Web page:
Netflix Tells Straight Pride Organizers to Cease and Desist

by Sam Cronin

EDGE Media Network Contributor

Friday July 19, 2019

Super Happy Fun America, the group behind the upcoming Straight Pride Parade in Boston, has received some flak from Netflix after the group listed the company as a "prospective corporate sponsor" on its website. Netflix sent a cease and desist email in response, saying:

"You are using the Netflix logo to promote your event, which despite its name is about hate — not pride. That's gross and deeply hurtful, but it's also deceptive misinformation and infringes our legal rights."

The email, sent on the 16th of July, went on to say:

"We write to you for two reasons: (1) to set the record straight that you are spreading misinformation about Netflix's involvement or sponsorship of your organization and its events; and (2) to notify you that you are infringing our trademark and other intellectual property rights and if you do not cease such use immediately we will have no choice but to consider further legal action. Whether you like it or not, you are infringing our legal rights and we demand that you cease doing so immediately."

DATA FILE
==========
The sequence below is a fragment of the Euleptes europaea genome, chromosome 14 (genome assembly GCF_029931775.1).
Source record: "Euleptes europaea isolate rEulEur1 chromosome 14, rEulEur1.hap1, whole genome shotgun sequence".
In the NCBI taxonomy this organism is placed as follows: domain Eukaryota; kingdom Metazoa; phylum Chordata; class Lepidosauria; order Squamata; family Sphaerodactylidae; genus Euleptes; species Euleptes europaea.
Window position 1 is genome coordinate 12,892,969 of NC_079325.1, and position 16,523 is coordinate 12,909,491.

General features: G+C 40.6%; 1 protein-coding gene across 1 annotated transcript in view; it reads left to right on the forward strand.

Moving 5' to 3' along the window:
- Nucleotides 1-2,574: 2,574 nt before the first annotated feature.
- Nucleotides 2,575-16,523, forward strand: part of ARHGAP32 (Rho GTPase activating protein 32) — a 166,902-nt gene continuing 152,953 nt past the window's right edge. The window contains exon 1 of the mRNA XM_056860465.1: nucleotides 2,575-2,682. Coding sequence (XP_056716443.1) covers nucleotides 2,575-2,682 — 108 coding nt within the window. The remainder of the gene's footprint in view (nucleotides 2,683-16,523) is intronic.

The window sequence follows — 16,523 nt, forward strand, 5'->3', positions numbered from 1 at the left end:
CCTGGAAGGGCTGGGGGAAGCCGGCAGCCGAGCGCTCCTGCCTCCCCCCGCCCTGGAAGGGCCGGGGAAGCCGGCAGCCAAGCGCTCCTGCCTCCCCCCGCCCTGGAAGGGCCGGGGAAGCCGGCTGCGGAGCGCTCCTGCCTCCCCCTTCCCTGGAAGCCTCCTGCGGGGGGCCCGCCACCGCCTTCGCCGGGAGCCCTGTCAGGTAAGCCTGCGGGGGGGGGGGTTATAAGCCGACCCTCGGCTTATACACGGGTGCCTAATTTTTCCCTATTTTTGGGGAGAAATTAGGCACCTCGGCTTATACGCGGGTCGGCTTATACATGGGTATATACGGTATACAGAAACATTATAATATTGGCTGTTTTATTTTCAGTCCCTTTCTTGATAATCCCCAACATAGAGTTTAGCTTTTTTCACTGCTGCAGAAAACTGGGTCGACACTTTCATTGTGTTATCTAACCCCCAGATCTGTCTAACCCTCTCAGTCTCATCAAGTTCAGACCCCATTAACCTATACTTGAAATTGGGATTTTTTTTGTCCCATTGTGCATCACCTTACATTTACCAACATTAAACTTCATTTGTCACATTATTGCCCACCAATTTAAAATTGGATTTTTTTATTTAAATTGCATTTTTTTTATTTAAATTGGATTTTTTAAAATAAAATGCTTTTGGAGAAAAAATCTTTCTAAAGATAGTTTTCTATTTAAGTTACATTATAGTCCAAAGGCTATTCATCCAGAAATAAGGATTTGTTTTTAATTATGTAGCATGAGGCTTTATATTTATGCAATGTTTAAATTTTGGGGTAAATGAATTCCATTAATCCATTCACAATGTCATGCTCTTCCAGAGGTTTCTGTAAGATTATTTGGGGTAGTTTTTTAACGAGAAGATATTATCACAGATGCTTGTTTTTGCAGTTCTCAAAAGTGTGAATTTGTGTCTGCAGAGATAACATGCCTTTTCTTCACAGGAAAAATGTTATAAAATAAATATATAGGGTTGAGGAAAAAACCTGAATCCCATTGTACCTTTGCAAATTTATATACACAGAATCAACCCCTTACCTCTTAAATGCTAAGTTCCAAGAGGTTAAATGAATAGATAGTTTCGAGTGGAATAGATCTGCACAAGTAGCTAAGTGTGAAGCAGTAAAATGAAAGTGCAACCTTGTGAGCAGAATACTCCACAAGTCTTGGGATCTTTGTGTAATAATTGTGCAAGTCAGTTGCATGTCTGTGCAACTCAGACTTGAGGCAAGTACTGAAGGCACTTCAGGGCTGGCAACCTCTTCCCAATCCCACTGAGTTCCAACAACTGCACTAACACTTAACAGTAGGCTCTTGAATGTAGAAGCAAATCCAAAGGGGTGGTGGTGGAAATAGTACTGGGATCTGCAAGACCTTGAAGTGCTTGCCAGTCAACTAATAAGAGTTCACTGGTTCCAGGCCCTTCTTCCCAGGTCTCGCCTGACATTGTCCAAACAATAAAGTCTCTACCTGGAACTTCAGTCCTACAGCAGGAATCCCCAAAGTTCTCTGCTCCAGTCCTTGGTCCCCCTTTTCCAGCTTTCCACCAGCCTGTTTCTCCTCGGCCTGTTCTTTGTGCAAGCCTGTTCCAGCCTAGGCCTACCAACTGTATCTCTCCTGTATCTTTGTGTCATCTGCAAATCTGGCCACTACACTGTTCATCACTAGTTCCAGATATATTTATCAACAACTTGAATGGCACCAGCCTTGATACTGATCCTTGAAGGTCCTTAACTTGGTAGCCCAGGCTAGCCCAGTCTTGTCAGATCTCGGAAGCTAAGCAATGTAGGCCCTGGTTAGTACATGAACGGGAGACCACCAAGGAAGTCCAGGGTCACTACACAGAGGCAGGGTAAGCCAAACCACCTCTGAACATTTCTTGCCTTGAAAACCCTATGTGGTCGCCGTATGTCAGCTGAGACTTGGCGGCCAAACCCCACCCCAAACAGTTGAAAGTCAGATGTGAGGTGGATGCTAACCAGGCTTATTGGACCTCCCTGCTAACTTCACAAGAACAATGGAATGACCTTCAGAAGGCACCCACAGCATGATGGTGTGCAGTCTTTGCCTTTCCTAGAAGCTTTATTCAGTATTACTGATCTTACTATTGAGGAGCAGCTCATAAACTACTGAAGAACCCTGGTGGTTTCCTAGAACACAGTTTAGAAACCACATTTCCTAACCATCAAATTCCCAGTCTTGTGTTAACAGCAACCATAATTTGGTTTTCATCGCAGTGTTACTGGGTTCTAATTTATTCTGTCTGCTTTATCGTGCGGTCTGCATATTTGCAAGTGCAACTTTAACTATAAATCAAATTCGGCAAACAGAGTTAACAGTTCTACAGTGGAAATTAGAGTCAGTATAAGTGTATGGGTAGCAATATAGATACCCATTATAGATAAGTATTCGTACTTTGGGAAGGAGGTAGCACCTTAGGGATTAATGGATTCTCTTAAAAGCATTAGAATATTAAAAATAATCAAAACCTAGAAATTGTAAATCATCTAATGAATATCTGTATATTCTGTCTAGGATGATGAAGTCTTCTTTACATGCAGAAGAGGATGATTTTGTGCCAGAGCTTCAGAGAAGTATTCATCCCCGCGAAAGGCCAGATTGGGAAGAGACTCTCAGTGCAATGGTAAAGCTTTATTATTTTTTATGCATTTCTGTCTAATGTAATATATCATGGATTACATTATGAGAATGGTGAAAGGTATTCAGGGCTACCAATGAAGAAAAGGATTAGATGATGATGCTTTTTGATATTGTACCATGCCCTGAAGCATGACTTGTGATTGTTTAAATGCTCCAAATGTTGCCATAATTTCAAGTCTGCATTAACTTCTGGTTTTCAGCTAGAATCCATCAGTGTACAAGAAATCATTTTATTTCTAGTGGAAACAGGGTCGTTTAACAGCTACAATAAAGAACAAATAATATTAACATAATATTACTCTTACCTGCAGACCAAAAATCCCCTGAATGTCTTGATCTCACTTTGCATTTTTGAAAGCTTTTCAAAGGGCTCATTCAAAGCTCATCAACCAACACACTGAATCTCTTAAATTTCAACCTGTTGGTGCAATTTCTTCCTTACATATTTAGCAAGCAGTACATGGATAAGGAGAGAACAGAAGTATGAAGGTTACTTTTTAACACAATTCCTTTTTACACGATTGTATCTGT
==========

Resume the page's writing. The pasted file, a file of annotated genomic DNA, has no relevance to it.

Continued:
Netflix told SHFA that they expect their name and logo to be removed from all of their materials within 24 hours. As of the 18th, the Netflix logo is still on SHFA's "prospective corporate sponsors" list, just with a black X through it.

The email finished by saying:

"You should know that we're unafraid of bullies. Our legal department is here, it's queer, and it's telling you to steer clear."

In response, SHFA wrote "Sadly, we have learned that Netflix is a heterophobic company steeped in hatred and bigotry. They not only rejected our offer but threatened us with litigation if we did not stop using their name and logo, which is perfectly legal for editorial or informational purposes."

Netflix is not the first brand to send a cease and desist to SHFA. According to their website, on July 10th, global bank JP Morgan filed a complaint against SHFA using their logo, and their web host Bluenote pulled their website offline. They have since found another host, and their site is back up. The parade is still scheduled for August 31 in Boston's Copley Square.

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